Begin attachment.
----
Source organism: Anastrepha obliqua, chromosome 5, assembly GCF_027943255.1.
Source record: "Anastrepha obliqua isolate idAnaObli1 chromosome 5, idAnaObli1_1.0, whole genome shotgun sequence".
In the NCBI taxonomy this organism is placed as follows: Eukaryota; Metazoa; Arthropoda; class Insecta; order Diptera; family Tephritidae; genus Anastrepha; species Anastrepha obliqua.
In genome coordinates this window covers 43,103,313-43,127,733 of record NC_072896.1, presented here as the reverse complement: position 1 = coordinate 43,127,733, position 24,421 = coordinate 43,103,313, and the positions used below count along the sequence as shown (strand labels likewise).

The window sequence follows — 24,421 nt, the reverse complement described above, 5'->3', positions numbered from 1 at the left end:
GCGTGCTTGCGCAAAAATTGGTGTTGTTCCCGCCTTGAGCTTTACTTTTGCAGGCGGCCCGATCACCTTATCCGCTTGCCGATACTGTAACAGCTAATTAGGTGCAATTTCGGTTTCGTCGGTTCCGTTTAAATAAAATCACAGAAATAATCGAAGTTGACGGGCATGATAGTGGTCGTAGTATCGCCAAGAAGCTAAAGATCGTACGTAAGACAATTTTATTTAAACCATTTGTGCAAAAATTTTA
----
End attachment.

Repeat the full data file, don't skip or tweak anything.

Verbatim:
Source organism: Anastrepha obliqua, chromosome 5, assembly GCF_027943255.1.
Source record: "Anastrepha obliqua isolate idAnaObli1 chromosome 5, idAnaObli1_1.0, whole genome shotgun sequence".
In the NCBI taxonomy this organism is placed as follows: Eukaryota; Metazoa; Arthropoda; class Insecta; order Diptera; family Tephritidae; genus Anastrepha; species Anastrepha obliqua.
In genome coordinates this window covers 43,103,313-43,127,733 of record NC_072896.1, presented here as the reverse complement: position 1 = coordinate 43,127,733, position 24,421 = coordinate 43,103,313, and the positions used below count along the sequence as shown (strand labels likewise).

The window sequence follows — 24,421 nt, the reverse complement described above, 5'->3', positions numbered from 1 at the left end:
GCGTGCTTGCGCAAAAATTGGTGTTGTTCCCGCCTTGAGCTTTACTTTTGCAGGCGGCCCGATCACCTTATCCGCTTGCCGATACTGTAACAGCTAATTAGGTGCAATTTCGGTTTCGTCGGTTCCGTTTAAATAAAATCACAGAAATAATCGAAGTTGACGGGCATGATAGTGGTCGTAGTATCGCCAAGAAGCTAAAGATCGTACGTAAGACAATTTTATTTAAACCATTTGTGCAAAAATTTTA